• If you don’t love cooking, learn to love it. Start experimenting with different ways to prepare foods that are very tasty to you. Also, don’t take any food for granted. I made a lot of mistakes along the way eating foods that would normally be gluten-free but were not. Above all, be kind to yourself when you mess up and get sick. It happens to all of us.

  • So many different symptoms with this disease, and sometimes, no matter how hard you try to do everything right, in the end, it is your acceptance that maybe you won’t have perfect health with this disease which will help you the most.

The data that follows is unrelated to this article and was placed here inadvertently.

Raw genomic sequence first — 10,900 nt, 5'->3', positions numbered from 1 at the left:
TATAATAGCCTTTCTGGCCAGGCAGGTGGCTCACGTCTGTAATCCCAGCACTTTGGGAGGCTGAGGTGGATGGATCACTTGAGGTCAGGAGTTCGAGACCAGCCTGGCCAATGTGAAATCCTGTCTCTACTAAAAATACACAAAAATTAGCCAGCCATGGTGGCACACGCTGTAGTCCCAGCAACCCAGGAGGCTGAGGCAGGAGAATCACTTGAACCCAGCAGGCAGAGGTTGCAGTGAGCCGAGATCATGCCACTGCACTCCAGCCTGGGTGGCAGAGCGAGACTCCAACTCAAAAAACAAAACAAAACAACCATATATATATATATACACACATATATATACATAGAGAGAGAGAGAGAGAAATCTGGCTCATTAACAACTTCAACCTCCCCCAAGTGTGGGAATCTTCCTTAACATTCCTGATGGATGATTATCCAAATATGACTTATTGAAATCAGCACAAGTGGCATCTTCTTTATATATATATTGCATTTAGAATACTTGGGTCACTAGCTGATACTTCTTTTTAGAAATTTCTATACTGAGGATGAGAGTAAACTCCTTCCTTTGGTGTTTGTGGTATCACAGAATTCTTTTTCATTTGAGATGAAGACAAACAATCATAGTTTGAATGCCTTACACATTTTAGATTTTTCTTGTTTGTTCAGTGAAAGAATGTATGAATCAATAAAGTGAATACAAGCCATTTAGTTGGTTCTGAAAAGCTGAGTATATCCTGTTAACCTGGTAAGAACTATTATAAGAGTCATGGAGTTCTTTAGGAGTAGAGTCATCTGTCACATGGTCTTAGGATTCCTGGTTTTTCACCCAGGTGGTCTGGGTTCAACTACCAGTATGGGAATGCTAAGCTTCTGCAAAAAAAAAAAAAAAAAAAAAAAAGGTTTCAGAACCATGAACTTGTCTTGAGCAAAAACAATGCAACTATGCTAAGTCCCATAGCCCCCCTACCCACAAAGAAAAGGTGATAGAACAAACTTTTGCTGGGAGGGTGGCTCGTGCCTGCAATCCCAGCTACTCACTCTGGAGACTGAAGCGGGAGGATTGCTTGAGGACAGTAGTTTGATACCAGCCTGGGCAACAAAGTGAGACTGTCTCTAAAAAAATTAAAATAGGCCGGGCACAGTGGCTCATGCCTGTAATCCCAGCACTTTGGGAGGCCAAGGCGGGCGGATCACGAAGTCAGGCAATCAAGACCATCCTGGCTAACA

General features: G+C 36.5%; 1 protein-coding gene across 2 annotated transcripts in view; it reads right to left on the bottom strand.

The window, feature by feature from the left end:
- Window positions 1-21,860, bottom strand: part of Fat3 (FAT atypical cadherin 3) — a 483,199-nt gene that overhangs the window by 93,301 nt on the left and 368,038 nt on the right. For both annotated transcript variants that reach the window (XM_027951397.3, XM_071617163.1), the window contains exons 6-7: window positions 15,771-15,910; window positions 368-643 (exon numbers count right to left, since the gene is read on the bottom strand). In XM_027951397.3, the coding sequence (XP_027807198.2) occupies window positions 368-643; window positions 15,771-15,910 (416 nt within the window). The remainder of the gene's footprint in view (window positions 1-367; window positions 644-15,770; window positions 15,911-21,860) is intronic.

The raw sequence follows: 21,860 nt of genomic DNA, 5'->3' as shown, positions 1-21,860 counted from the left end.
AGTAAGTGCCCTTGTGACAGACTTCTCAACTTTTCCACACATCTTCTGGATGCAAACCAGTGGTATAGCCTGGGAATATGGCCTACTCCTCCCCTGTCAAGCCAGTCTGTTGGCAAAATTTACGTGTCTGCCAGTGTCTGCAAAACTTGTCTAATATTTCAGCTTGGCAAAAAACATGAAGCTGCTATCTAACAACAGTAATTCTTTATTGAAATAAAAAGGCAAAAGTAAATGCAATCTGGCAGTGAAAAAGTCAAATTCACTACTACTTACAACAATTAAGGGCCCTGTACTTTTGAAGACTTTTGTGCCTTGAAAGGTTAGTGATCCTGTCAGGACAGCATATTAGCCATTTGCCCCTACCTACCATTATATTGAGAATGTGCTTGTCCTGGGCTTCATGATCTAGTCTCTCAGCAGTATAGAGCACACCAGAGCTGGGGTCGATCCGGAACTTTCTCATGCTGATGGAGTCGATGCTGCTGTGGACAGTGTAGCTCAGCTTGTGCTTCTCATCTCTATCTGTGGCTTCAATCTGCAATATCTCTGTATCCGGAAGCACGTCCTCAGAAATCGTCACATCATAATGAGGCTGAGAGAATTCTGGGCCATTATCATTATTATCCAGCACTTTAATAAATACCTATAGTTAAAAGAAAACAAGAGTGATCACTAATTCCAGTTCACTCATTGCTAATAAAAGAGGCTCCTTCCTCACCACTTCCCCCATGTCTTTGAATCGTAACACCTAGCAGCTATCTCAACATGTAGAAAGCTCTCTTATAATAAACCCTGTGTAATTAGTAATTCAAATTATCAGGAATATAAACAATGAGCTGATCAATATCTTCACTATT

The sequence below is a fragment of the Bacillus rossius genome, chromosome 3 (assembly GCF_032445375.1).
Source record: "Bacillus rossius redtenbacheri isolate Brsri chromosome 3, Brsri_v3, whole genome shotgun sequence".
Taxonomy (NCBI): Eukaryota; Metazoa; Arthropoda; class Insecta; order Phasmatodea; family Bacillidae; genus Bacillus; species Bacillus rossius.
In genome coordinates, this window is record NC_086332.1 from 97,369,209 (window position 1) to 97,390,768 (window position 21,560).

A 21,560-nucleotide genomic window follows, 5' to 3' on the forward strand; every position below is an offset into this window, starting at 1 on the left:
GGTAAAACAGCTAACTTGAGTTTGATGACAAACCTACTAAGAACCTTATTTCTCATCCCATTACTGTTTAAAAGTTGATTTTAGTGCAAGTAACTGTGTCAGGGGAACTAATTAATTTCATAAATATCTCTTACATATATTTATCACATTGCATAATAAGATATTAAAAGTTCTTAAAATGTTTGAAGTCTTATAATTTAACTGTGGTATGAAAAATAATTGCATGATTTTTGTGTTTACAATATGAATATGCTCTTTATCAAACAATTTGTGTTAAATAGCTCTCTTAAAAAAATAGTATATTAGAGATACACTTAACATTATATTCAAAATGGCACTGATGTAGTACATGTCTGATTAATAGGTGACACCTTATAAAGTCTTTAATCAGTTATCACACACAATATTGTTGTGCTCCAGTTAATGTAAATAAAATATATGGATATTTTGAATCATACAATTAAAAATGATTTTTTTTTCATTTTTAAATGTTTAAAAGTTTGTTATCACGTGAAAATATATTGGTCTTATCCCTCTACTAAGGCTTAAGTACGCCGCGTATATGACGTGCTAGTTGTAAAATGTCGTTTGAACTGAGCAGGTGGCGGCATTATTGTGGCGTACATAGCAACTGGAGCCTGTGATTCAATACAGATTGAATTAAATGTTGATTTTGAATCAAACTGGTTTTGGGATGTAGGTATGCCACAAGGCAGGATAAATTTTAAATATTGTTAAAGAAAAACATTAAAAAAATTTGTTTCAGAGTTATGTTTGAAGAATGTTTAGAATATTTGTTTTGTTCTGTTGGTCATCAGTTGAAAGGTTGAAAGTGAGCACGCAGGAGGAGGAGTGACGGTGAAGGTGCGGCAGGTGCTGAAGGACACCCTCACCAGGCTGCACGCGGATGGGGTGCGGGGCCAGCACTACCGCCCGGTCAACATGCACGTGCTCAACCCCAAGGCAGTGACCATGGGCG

• My contribution is to give yourself permission to grieve – the loss of your life as you now know it, the uphill battle with friends and family to come (“No, Grandma, I can’t use the same tub of butter”), the radical changes coming your way (no more picking up Chinese takeout when you’re too tired to cook). If you try to repress it at the beginning, you’ll wind up standing in the middle of the grocery store, bawling your eyes out because you’ve just read a label and realized you can’t have one of your favorite foods anymore. But it’s just as important to move on from grieving – the radical changes coming your way DO include feeling better, knowing who your true friends are, and learning about lots of delicious food you might not ever have looked into (quinoa, anyone?).